Ministers are now considering “all the options” on increasing school funding, according to sources close to the Department for Education.
They have also revealed that Justine Greening – reappointed education secretary on Sunday – had always wanted the Conservative election manifesto to include a promise to protect real-terms per pupil school funding.
However, the sources say Ms Greening was overruled by the manifesto's authors, who said the money was not available.
Instead, the Conservatives promised to increase the overall schools budget by £4 billion by 2022, which the independent Institute for Fiscal Studies said would represent a 2.8 per cent cut in real terms per pupil funding over the period.
Tes also understands that Ms Greening was not consulted about the controversial Tory manifesto commitment to replace free school lunches for all infants with free school breakfasts for all primary school pupils.
Budgets could grow
School funding became a key issue in the election campaign, with Labour promising a real-terms increase in per pupil funding.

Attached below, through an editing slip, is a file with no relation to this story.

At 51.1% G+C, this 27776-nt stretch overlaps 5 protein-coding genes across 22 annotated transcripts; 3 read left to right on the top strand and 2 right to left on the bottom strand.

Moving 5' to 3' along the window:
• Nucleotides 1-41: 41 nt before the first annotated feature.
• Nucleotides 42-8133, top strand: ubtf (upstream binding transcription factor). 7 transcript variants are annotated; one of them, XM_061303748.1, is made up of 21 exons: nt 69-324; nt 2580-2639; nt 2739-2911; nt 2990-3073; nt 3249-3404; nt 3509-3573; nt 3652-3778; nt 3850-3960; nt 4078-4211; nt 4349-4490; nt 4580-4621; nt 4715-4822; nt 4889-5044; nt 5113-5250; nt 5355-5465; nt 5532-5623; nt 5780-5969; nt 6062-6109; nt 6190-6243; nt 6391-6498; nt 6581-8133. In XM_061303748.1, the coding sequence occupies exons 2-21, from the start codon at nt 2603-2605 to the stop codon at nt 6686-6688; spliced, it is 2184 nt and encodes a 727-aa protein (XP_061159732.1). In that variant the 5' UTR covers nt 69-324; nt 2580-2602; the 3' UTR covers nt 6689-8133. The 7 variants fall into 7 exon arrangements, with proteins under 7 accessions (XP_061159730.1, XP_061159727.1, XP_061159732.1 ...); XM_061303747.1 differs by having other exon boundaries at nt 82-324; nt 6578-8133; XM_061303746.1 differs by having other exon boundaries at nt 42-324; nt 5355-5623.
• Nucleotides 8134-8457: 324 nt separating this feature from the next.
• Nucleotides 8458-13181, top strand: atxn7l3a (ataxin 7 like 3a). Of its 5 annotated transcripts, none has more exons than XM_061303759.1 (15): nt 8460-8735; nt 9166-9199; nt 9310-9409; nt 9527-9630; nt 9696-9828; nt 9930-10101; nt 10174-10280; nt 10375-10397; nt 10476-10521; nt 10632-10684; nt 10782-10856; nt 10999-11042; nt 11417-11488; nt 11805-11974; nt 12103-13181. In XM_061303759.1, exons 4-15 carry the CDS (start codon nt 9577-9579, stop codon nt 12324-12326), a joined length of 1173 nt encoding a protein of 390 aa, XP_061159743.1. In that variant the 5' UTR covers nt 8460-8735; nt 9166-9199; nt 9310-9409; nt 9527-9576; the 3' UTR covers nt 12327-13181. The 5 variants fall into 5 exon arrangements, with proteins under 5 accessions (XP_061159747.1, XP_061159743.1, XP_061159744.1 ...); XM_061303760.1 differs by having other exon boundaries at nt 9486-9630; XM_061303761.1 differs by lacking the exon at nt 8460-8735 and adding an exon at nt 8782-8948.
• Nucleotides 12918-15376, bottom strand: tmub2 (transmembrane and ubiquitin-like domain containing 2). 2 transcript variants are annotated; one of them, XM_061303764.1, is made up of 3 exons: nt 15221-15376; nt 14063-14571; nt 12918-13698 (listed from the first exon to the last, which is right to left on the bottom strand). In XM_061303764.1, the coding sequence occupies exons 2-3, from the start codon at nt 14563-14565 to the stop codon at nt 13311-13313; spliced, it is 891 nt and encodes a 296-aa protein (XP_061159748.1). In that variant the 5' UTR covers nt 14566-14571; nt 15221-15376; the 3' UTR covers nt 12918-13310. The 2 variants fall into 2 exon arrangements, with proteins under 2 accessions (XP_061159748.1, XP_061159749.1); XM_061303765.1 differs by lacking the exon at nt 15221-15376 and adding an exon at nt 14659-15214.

Yesterday, prime minister Theresa May reportedly told Conservative MPs that the age of austerity was over, and there has been speculation that schools could see their budgets increased as ministers look to neutralise the issue.
A source close to the DfE told Tes: “There is now a process looking at all the options on funding.”
However, they added that any decisions about increasing the schools budget would have to be taken at the top of government.
On the wider set of manifesto commitments, which include the introduction of a national funding formula for schools, they said ministers were looking at what they would be able to take forward, adding: “Any government business requiring legislation is going to have to have to take account of the new parliamentary arithmetic.”
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